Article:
Forests and Water

Growing tree cover can boost or dwindle water availability

Trees evaporate a lot of water, so their surroundings can get drier as tree cover grows. Photo: Eric Sonstroem via Flickr (CC BY 2.0)

Tree restoration is a great way to mitigate climate change and store atmospheric carbon. But when trees are planted at a large scale, regional water availability can be seriously affected

Story highlights

  • Increased evaporation from growing trees leads to a net loss in water availability over land of large areas
  • Especially hotspots of tree restoration can see a major reduction in water availability
  • If tree-cover expansion is managed carefully, it does hold the potential to provide more water where it is scarce

Trees are known to evaporate a lot of water – much more than smaller vegetation. Trees’ roots can retrieve water from far below ground and their large canopies function as a large evaporation surface.

But the real-life consequences of this effect are complex. While some studies have argued that increased evaporation from growing trees can reduce local water availability, this shortfall may potentially be offset in the case where the evaporated water rain down in the same areas.

That sounds promising, but does it hold true? A new study published in Nature Geosciences has compared the two effects using global models.

The research team from Luxembourg, the Netherlands, Germany, Sweden and Belgium concludes that if tree cover increases globally, the evaporation effect leads to a net loss in water availability over land of large areas.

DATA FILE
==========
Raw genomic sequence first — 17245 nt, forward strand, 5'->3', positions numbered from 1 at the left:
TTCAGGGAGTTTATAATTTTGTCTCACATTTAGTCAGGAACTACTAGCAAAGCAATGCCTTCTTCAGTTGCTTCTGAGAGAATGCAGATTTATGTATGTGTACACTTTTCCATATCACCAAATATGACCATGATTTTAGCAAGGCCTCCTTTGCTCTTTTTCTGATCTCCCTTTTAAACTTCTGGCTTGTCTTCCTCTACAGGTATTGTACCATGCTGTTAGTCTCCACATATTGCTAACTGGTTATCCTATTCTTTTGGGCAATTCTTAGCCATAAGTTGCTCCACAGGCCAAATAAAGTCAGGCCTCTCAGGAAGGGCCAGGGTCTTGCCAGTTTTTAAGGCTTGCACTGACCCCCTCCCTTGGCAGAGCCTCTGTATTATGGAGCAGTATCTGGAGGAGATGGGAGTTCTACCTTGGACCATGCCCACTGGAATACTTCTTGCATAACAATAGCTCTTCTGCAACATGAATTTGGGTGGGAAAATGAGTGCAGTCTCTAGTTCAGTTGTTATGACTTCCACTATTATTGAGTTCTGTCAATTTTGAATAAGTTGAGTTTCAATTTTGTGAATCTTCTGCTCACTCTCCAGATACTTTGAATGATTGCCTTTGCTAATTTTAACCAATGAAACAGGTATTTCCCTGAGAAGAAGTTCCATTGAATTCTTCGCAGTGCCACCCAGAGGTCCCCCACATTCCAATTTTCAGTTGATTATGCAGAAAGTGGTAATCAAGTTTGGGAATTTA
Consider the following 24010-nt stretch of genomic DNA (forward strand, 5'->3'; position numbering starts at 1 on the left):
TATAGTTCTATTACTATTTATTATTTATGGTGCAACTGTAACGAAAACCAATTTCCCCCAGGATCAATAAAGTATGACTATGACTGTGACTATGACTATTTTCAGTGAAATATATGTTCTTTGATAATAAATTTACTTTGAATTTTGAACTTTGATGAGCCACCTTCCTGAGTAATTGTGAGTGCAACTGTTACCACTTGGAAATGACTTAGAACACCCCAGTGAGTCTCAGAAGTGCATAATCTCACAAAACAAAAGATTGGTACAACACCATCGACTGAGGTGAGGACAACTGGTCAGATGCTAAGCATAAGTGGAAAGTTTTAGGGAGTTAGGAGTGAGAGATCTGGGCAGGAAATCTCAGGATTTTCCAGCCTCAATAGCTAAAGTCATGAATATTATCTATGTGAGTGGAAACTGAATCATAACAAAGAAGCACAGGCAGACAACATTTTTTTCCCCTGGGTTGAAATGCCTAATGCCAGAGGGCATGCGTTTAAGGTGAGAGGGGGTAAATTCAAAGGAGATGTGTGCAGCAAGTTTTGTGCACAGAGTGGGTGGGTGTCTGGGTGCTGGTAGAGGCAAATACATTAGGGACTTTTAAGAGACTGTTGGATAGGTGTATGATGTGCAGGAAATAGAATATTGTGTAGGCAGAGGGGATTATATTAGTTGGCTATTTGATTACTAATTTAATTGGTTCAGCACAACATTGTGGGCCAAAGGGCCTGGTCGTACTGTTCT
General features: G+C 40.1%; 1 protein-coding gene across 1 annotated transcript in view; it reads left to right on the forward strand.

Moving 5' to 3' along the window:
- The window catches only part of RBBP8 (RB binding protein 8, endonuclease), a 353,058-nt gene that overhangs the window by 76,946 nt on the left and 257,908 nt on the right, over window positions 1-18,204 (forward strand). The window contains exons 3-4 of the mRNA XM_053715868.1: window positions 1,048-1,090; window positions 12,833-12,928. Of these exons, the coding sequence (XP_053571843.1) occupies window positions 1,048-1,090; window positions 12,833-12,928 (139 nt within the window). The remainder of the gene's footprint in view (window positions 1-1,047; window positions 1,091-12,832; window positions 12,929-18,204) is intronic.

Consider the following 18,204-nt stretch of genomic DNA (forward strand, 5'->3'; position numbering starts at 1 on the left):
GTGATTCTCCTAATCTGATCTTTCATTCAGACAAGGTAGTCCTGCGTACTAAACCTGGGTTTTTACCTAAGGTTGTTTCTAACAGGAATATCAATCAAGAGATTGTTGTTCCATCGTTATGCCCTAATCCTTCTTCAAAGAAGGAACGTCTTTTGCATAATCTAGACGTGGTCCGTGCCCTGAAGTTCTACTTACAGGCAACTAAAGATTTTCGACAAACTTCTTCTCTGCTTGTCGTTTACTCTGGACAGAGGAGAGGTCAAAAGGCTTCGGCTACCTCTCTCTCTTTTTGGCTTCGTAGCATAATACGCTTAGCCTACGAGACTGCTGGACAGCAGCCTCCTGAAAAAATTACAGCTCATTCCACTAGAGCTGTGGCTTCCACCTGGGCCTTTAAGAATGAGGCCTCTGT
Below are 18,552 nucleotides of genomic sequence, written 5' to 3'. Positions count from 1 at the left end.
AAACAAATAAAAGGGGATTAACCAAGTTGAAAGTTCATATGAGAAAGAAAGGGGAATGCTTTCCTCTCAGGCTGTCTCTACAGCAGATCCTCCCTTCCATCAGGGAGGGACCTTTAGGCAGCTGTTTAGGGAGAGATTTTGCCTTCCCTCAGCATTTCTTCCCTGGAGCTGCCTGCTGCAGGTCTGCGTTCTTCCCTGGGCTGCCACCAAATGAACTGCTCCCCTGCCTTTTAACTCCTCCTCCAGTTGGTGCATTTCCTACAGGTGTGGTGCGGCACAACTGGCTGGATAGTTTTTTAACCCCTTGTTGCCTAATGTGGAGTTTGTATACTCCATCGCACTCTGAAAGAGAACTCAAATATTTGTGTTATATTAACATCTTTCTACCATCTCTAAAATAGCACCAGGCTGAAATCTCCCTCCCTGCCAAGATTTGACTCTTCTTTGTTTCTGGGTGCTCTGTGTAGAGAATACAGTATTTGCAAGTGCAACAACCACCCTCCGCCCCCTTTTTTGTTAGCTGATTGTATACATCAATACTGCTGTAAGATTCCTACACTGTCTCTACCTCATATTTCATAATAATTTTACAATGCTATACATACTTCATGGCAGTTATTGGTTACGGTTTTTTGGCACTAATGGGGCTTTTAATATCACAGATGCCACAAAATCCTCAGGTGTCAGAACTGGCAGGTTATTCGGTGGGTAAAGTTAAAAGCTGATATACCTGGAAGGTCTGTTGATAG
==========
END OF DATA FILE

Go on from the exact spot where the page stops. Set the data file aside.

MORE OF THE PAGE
Effects vary greatly

However, the interplay of both effects varies greatly on different regional and local scales.

Large-scale tree-cover expansion can increase water availability by up to 6% in some regions, while decreasing it by up to 38% in others.

Anne J. Hoek van Dijke, lead author

Even rivers are diversely affected by tree restoration; some of them could lose up to 9% of their streamflow. Others kept more or less the same flow in the models used by the researchers.

To have a benchmark for tree-cover expansion, the research team looked at estimates of the global tree-restoration potential. This dataset includes any area where trees could naturally grow and which is not currently used for agricultural or urban purposes, spanning across 900 million hectares of land globally.

Water availability will decrease in several regions that currently face water scarcity: the colour indicates whether local water availability will decrease (orange) or increase (blue) following the studied tree-restoration scenario. The cross-hatched regions currently face freshwater scarcity for at least three months per year, and the bold hatched regions face freshwater scarcity for at least nine months per year.

Restoring tree cover strategically

Especially hotspots of tree restoration can see a major reduction in water availability. And similar reductions could even affect regions that are already water-stressed, especially if they currently receive most of their rainfall from the sea.

If tree-cover expansion is managed carefully, it does however hold the potential to provide more water where it is scarce and to spread out the availability of water throughout dry seasons.

“It is important to consider hydrological effects in strategically planning forest restoration projects”, concludes centre researcher Agnes Pranindita who is one of the authors of the study.

Published: 2022-08-04